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Battle in Ohio reinforces GOP divide

Mitt Romney's slim Super Tuesday victory over Rick Santorum brings little clarity to the race for the party's presidential nomination.

March 06, 2012|By Mark Z. Barabak, Los Angeles Times

The shortfall underscored the advantage that Romney has maintained throughout the ups and downs of the turbulent nominating fight: his big financial and organizational advantages.

Both were brought to bear on Super Tuesday. Repeating a pattern seen throughout the contest, Romney vastly outspent Santorum on the television airwaves, strafing his chief rival with a relentless barrage of negative advertising.

Santorum sought to make Romney's spending and attack ads an issue — as Gingrich had in earlier states — but most voters did not seem as upset.

Party leaders and other insiders have grown increasingly concerned, however, about the toll the contentious nominating fight has taken on the GOP and its candidates, reflected in polls showing gains by President Obama and increasingly sour views of the GOP field. That played to Romney's benefit, as he continued to rack up endorsements from within the party establishment in recent days.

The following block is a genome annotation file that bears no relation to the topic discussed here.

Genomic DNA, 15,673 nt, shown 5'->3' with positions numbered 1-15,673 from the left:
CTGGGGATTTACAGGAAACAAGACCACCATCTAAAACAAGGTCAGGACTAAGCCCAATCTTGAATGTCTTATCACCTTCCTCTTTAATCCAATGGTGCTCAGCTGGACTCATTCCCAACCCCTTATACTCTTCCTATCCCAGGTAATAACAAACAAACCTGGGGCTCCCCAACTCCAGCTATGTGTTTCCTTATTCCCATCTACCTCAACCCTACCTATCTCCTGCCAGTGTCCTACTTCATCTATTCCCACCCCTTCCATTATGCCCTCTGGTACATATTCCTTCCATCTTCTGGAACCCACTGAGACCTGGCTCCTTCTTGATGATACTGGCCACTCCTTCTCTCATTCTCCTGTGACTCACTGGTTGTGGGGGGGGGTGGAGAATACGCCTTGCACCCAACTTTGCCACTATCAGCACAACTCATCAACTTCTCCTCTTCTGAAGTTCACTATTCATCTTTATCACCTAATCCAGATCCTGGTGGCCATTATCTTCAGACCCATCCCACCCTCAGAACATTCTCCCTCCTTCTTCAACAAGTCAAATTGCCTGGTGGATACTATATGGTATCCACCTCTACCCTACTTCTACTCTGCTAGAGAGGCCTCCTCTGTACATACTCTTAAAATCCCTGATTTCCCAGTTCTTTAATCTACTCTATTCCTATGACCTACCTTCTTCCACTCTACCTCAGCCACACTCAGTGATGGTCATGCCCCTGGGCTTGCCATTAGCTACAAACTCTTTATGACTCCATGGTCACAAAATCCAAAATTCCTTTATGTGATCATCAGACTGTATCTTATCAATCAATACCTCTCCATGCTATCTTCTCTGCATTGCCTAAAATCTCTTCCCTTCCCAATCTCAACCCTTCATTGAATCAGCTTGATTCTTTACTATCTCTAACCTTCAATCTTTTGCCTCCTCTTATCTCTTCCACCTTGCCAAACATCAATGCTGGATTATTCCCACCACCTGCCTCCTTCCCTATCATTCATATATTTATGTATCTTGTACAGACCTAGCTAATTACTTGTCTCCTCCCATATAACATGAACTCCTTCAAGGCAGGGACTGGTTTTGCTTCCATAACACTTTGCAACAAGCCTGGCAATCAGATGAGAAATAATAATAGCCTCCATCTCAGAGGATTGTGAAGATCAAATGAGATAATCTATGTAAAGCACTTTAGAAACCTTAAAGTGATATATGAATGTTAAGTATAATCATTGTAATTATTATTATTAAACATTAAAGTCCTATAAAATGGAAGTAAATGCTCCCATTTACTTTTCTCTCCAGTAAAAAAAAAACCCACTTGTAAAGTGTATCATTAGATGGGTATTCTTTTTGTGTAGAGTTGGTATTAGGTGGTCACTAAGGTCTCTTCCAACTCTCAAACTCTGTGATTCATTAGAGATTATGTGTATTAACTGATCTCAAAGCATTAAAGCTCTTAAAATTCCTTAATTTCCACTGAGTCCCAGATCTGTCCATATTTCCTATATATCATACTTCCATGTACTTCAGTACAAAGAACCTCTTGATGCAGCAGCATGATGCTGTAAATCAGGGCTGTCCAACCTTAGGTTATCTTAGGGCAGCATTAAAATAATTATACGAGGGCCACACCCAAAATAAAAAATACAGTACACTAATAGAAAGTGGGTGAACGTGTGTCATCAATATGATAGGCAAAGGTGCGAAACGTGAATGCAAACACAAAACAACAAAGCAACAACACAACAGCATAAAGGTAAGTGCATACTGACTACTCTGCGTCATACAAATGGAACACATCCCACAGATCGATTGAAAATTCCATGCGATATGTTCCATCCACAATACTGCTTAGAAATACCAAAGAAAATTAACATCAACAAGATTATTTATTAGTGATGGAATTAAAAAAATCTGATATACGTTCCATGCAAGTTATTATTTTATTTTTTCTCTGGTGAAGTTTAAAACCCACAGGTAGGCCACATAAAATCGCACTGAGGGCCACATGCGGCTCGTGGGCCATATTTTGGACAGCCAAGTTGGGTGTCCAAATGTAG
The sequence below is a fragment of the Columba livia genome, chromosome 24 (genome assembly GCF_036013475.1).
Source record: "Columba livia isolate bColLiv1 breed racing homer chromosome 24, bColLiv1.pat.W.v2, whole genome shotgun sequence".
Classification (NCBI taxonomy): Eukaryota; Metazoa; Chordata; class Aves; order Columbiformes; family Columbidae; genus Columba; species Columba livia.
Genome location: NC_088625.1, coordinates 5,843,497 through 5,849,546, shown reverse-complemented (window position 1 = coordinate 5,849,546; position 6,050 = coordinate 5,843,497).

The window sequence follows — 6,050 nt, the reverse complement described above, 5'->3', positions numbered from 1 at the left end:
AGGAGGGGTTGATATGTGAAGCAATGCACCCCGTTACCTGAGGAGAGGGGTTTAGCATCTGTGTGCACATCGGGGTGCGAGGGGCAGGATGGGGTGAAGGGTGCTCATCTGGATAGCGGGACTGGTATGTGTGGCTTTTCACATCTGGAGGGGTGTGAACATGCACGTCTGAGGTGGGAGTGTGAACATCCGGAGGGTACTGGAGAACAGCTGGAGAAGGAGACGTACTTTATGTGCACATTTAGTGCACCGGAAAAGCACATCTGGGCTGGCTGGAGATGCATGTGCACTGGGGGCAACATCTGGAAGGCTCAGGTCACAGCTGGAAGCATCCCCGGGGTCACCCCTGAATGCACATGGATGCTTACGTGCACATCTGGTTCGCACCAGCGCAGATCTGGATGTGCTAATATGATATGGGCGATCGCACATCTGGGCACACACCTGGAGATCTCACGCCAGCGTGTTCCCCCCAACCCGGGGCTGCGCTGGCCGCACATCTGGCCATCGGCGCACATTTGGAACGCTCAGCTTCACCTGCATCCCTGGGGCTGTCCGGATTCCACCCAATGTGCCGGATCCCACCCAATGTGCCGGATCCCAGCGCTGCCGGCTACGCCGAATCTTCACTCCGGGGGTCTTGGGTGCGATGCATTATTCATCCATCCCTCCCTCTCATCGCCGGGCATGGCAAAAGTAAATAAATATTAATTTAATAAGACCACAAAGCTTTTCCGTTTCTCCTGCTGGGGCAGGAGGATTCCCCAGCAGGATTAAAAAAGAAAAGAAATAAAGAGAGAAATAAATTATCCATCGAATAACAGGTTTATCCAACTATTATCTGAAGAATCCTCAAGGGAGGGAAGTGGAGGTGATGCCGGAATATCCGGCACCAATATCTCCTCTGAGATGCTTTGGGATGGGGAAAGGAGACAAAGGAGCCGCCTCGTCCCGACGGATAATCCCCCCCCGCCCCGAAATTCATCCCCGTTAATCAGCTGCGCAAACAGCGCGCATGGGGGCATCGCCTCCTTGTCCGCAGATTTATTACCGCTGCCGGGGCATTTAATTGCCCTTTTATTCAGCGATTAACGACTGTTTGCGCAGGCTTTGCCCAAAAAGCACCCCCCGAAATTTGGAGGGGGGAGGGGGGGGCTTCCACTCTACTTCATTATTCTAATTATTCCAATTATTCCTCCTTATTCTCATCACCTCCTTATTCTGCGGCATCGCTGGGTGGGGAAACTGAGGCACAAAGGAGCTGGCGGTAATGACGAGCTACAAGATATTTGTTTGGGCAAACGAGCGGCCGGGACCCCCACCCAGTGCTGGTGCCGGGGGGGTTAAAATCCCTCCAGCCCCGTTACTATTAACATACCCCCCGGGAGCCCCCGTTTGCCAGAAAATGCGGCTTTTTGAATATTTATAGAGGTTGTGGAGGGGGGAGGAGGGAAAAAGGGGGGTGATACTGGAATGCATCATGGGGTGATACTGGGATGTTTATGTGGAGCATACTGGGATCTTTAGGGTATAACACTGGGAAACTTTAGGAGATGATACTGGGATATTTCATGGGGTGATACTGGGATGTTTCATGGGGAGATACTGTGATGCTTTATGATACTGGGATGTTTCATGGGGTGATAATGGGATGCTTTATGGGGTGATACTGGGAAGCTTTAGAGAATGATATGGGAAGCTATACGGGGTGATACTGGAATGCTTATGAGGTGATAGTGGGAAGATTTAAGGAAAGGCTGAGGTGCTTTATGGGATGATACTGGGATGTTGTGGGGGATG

With a string of three wins — in Arizona, Michigan and Washington state — Romney increasingly sought to project an air of inevitability, hoping to hasten a close to the contest. His strategists, knowing he was sure to win the delegate count, insisted that was the chief arbiter of success Tuesday.

"More important than winning this state or that state is achieving the requisite number of delegates to achieve the nomination," Eric Fehrnstrom, a Romney advisor, told reporters Monday as the candidate flew between stops in Georgia and Ohio. "That's what our focus is."

But there were many ways to slice Tuesday's results and thus many ways for a candidate to claim victory and justify continuing to campaign, even if it becomes mathematically impossible for anyone but Romney to win the nomination outright.

So the race continues. Next up among the major contests are caucuses Saturday in Kansas, and on Tuesday, primaries in Alabama and Mississippi and caucuses in Hawaii.

Times staff writers John Hoeffel in Vinings, Ga., Seema Mehta in Steubenville, Ohio, and Maeve Reston in Boston contributed to this report.

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